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  1. #1
    KivaDiva Guest

    Default motherhood and horses

    I just want some support/advice from those with children and horses. We are going to try for kids (hooray) but I fear I will have to give up the horses. I have watched few friends sell off their beloved horses after having kids and I am determined not to do it. So telll me how you make it work.



  2. #2
    Join Date
    Jun. 7, 2002
    Posts
    3,664

    Default

    I say, where there's a will there's a way.

    I have 2 kids and never gave up on my horse. My mare was actually very helpful for my sanity after my babies were born! I never stopped riding, except for maybe a month around delivery time. I stopped jumping about 3 months into my pregnancies tho. If you do ride during pregnancy just be aware your balance may be different from hat you've been used to. I remember getting on my mare once and falling on the other side, whoops!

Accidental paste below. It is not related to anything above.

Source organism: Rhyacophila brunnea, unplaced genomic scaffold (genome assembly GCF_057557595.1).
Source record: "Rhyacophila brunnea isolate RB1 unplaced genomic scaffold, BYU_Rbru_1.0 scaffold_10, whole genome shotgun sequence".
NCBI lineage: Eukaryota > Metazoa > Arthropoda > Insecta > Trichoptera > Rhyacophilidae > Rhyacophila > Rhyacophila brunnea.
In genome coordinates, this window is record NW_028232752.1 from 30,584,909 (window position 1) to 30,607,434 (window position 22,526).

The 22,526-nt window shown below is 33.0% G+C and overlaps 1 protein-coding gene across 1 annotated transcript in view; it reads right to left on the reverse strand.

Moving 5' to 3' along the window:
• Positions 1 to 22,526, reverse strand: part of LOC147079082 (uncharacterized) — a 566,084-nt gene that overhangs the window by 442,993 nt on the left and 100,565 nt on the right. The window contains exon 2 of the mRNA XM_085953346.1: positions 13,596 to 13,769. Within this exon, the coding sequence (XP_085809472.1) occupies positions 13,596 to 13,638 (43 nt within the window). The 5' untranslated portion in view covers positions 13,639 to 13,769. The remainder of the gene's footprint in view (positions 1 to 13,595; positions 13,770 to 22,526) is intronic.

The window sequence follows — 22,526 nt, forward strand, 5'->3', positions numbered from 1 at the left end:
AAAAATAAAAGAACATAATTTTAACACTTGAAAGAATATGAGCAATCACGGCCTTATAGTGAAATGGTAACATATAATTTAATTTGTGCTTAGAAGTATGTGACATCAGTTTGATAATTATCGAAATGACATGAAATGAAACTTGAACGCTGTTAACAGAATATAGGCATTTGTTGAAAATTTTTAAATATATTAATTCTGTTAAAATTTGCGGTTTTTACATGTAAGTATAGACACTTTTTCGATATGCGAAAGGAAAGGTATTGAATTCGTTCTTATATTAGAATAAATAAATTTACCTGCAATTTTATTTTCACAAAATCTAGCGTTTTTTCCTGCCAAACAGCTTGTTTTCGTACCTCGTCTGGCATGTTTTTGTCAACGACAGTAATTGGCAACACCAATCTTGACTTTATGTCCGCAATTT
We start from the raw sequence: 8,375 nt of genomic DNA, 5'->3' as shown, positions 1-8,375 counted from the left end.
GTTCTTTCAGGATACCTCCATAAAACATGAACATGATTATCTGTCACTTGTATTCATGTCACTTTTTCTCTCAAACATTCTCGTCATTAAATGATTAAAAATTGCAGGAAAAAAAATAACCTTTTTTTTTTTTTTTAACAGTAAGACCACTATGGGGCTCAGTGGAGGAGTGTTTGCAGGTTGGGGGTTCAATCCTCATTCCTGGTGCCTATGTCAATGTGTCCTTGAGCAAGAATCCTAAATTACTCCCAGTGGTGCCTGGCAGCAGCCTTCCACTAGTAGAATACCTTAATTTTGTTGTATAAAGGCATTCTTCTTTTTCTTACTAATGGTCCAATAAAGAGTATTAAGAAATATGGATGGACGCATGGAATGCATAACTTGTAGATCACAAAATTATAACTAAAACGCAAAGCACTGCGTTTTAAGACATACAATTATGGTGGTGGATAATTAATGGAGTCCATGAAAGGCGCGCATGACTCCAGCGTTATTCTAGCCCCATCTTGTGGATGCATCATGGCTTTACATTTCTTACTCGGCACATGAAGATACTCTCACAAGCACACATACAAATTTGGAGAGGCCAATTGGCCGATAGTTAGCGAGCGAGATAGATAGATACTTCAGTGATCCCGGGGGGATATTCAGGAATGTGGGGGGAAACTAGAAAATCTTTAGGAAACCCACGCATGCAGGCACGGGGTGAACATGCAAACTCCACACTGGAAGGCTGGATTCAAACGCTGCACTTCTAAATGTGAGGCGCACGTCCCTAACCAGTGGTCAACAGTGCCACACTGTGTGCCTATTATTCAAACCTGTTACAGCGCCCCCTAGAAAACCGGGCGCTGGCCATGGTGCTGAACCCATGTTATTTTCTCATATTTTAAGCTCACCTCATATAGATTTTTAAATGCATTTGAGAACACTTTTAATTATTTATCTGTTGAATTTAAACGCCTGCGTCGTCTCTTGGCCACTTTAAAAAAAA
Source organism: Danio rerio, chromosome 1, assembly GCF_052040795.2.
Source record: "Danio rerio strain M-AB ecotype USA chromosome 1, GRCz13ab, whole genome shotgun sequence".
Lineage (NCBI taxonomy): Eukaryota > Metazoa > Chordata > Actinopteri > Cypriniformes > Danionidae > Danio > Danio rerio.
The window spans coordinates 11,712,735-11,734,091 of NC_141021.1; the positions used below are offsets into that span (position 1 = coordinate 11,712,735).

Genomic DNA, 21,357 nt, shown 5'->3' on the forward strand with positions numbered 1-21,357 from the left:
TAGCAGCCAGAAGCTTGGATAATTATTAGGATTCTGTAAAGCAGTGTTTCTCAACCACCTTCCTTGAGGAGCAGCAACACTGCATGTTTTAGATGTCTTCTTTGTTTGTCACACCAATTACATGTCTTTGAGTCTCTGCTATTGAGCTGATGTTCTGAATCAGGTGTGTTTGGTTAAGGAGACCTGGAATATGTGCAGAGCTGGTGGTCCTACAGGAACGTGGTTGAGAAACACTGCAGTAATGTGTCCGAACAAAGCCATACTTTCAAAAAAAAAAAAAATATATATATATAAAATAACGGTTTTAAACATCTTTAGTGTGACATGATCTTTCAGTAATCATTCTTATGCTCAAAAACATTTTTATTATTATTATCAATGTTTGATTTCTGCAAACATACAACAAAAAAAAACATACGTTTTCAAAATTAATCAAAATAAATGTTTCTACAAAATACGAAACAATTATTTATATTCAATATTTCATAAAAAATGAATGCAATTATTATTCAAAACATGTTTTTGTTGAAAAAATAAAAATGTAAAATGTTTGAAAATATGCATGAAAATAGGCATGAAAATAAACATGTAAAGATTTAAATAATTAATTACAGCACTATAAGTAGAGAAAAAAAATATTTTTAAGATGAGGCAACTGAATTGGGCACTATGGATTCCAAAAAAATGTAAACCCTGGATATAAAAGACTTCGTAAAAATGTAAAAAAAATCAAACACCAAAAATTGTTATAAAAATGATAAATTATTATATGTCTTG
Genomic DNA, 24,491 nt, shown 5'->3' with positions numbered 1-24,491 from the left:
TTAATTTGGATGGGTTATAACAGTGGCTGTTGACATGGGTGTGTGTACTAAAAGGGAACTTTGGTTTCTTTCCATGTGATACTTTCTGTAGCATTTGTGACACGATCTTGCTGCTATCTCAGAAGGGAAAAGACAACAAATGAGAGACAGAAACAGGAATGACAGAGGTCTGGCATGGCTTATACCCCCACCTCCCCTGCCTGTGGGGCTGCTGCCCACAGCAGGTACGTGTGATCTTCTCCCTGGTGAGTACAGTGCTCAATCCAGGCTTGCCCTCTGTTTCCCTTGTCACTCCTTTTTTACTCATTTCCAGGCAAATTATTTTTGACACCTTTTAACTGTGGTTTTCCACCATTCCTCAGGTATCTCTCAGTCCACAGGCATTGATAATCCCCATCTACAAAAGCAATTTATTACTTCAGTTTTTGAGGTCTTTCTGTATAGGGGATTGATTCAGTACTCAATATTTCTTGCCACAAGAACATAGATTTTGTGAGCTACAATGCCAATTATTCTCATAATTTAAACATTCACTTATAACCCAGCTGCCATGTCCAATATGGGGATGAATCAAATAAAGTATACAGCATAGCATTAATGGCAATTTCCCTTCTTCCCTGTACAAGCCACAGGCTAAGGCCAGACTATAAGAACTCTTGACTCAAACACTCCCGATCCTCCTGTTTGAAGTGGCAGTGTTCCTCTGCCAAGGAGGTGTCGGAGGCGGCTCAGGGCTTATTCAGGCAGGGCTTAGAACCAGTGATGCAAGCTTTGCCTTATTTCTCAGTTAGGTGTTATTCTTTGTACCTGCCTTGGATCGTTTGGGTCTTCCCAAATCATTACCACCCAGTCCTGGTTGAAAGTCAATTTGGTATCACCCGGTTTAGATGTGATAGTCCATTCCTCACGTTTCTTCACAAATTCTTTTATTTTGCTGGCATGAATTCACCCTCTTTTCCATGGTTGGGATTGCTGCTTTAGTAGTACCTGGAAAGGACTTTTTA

I probably couldn't have done it without my hubby's support. He was willing to take care of the babies/kids so I could have my barn time.
    For me, giving up on my horse because I was having kids was just not an option. Hubby knew that from the start, lol!
    Ottbs - The finish line is only the beginning!



  3. #3
    Join Date
    Mar. 29, 2003
    Location
    Manchester, MI
    Posts
    1,375